# SC-MEB

## Install the SC.MEB

This vignette provides an introduction to the R package SC.MEB, where the function SC.MEB implements the model SC-MEB, spatial clustering with hidden Markov random field using empirical Bayes. The package can be installed with the command:

library(devtools)

install_github("Shufeyangyi2015310117/SC.MEB")

The package can be loaded with the command:

library("SC.MEB")

## Fit SC-MEB using simulated data

### Generating the simulated data

We first set the basic parameter:

library(mvtnorm)
library(GiRaF)
library(SingleCellExperiment)
set.seed(100)
G <- 4
Bet <- 1
KK <- 5
p <- 15
mu <- matrix(c( c(-6, rep(-1.5, 14)),
rep(0, 15),
c(6, rep(1.5, 14)),
c(rep(-1.5, 7), rep(1.5, 7), 6),
c(rep(1.5, 7), rep(-1.5, 7), -6)), ncol = KK)
height <- 70
width <- 70
n <- height * width # # of cell in each indviduals

Then, we generate the true clustering label, 15-dimensional PCA and position of each spot.

X <- sampler.mrf(iter = n, sampler = "Gibbs", h = height, w = width, ncolors = KK, nei = G, param = Bet,initialise = FALSE, view = TRUE)
x <- c(X) + 1
y <- matrix(0, nrow = n, ncol = p)

for(i in 1:n)   { # cell
mu_i <- mu[, x[i]]
Sigma_i <- ((x[i]==1)*2 + (x[i]==2)*2.5 + (x[i]==3)*3 +
(x[i]==4)*3.5 + (x[i]==5)*4)*diag(1, p)*0.3
y[i, ] <- rmvnorm(1, mu_i, Sigma_i)
}

pos <- cbind(rep(1:height, width), rep(1:height, each=width))

Subsequently, we construct the SingleCellExperiment object based on the above PCA and position.

# -------------------------------------------------
# make SC-MEB metadata used in SC-MEB
counts <- t(y)
rownames(counts) <- paste0("gene_", seq_len(p))
colnames(counts) <- paste0("spot_", seq_len(n))

## Make array coordinates - filled rectangle
cdata <- list()
nrow <- height; ncol <- width
cdata$row <- rep(seq_len(nrow), each=ncol) cdata$col <- rep(seq_len(ncol), nrow)
cdata <- as.data.frame(do.call(cbind, cdata))
## Scale and jitter image coordinates
#scale.factor <- rnorm(1, 8);  n_spots <- n
#cdata$imagerow <- scale.factor * cdata$row + rnorm(n_spots)
#cdata$imagecol <- scale.factor * cdata$col + rnorm(n_spots)
cdata$imagerow <- cdata$row
cdata$imagecol <- cdata$col
## Make SCE
## note: scater::runPCA throws warning on our small sim data, so use prcomp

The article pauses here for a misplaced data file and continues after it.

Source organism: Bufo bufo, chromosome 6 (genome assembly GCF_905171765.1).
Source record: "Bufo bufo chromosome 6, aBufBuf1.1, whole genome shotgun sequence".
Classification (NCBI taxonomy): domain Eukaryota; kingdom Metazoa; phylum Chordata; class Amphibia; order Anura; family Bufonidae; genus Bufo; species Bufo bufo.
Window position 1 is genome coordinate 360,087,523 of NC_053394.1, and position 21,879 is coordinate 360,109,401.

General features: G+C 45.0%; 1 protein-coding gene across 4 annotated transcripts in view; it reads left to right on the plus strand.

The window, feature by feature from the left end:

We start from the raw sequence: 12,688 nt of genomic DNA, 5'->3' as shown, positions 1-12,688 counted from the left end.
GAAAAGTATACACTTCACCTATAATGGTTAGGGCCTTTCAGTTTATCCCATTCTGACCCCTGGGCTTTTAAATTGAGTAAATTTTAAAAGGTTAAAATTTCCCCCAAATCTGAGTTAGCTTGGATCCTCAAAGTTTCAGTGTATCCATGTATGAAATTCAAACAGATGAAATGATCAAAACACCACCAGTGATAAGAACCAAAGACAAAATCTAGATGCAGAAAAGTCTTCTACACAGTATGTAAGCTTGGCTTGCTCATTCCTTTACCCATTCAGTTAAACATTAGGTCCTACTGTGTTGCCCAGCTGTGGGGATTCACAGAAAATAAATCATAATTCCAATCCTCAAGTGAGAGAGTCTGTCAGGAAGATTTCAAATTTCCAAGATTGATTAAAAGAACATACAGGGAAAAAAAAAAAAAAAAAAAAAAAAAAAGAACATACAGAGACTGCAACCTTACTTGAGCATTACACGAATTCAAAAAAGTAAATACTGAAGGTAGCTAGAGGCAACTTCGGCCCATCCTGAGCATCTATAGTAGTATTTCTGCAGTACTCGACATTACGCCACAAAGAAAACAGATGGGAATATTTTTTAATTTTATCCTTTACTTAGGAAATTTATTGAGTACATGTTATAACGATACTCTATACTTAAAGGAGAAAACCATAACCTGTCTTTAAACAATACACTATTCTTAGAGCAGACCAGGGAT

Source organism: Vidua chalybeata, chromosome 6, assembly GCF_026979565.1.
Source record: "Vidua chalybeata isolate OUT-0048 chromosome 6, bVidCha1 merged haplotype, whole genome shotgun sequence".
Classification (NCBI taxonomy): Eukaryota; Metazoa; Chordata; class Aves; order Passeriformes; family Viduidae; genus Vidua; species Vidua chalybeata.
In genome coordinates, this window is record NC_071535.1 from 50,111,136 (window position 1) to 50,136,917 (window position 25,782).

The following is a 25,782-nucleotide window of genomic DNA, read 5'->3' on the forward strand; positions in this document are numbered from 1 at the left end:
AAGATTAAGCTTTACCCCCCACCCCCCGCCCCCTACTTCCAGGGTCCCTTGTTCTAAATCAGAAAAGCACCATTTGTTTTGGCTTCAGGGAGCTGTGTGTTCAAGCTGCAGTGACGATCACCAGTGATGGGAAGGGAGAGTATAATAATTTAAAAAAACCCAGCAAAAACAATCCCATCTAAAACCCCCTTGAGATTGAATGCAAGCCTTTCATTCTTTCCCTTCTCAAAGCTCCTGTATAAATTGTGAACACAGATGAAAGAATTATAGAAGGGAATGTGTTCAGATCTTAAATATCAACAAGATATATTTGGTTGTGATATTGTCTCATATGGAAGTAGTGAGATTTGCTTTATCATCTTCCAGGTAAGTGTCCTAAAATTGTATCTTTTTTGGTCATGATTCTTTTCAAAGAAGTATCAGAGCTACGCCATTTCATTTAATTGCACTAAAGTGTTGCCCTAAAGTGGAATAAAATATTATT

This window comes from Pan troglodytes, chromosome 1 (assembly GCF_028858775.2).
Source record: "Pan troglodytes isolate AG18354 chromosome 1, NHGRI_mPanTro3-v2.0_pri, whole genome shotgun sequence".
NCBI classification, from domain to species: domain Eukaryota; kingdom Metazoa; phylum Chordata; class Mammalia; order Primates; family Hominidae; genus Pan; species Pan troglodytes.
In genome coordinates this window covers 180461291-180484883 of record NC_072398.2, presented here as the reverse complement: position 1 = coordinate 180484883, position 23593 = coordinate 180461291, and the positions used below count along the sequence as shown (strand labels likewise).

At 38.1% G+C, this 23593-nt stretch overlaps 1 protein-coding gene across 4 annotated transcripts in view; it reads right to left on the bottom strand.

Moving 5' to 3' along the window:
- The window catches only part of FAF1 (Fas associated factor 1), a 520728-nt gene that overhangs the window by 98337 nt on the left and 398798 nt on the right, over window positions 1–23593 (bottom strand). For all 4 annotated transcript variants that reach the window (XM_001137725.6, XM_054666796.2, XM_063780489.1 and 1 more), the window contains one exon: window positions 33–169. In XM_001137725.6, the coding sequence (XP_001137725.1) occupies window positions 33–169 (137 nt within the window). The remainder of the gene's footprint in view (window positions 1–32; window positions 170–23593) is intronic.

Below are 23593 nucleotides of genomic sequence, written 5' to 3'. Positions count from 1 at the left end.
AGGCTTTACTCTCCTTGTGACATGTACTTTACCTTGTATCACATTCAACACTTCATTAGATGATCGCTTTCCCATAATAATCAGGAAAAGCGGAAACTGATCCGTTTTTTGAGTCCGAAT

sce <- SingleCellExperiment(assays=list(counts=counts), colData=cdata)
reducedDim(sce, "PCA") <- y
# sce$spatial.cluster <- floor(runif(ncol(sce), 1, 3)) metadata(sce)$SCMEB.data <- list()
metadata(sce)$SCMEB.data$platform <- "ST"
metadata(sce)$SCMEB.data$is.enhanced <- FALSE

### Fitting the SC-MEB

Here, we set the basic paramters for our function SC.MEB

platform = "ST"
beta_grid = seq(0,4,0.2)
K_set= 2:10
parallel=TRUE
num_core = 3
PX = TRUE
maxIter_ICM = 10
maxIter = 50

Here, we briefly explain these parameters.

‘parallel’ is a logical value specifing the run the model in parallel. The default is TRUE.

‘num_core’ is a interger value for the number of cores used for parallel. The default is 5.

‘PX’ is a logical value for paramter expansion in EM algorithm. The default is True.

‘K_set’ is an integer vector specifying the numbers of mixture components (clusters) for which the BIC is to be calculated. The default is K = 2:10.

‘platform’ is the name of spatial transcriptomic platform. Specify ‘Visium’ for hex lattice geometry or ‘ST’ for square lattice geometry. Specifying this parameter is optional as this information is included in their metadata.

‘beta_grid’ is a numeric vector specifying the smoothness of Random Markov Field. The default is seq(0,5,0.2).

‘maxIter_ICM’ is the maximum iteration of ICM algorithm. The default is 10.

‘maxIter’ is the maximum iteration of EM algorithm. The default is 50.

#### Calculating the neighborhood

First, we require to find the neighborhood

Adj_sp <- getneighborhood_fast(as.matrix(pos), cutoff = 1.2)

or

Adj_sp <- find_neighbors2(sce, platform = platform)
Adj_sp[1:10,1:10]

The output ‘Adj_sp’ is a sparse matrix to describe the neighorhood. There two functions are both used to calculate the nrighborhood. The first function ‘getneighobrhood_fast’ is a general function used for general data. However, the second function ‘find_neighbors2’ is a specific function for ST and Visium data.

#### Run the SC-MEB in parallel

Finally, we run our model SC-MEB by the function SC.MEB.

fit = SC.MEB(y, Adj_sp, beta_grid = beta_grid, K_set= K_set, parallel=parallel, num_core = num_core, PX = PX, maxIter_ICM=maxIter_ICM, maxIter=maxIter)
str(fit[,1])

Here, We briefly explain the output of the SC.MEB.

The item ‘x’ is clustering label.

The item ‘ell’ is the opposite log-likelihood for each beta and K.

The item ‘mu’ is the mean of each component.

The item ‘sigma’ is the variance of each component.

The item ‘gam’ is the posterior probability.

The item ‘beta’ is the estimated smoothing parameter.

### Clustering

#### Selecting the number of clusters using BIC

selectKPlot(fit, K_set = K_set, criterion = "BIC")

#### Selecting the number of clusters using Modified BIC

Here we briefly explain how to choose the parameter c in the modified BIC. In general, For the ST or Visium dataset, it often ranges from 0.4 to 1 while for the MERFISH dataset with large number of cells, it often becomes larger, for example 10,20. Most importantly, SC-MEB is fast, scaling well in terms of sample size, which allow the user to tune the c based on their prior knowledge about the tissues or cells.

selectKPlot(fit, K_set = K_set, criterion = "MBIC")

#### Visualizing spatial clusters

We can plot the cluster assignments over the spatial locations of the spots with ClusterPlot().

out = selectK(fit, K_set = K_set, criterion = "BIC")
ClusterPlot(out, pos)

As ClusterPlot() returns a ggplot object, it can be customized by composing with familiar ggplot2 functions.

ClusterPlot(out, pos) +
theme_bw() +
xlab("Row") +
ylab("Column") +
labs(title="Spatial clustering")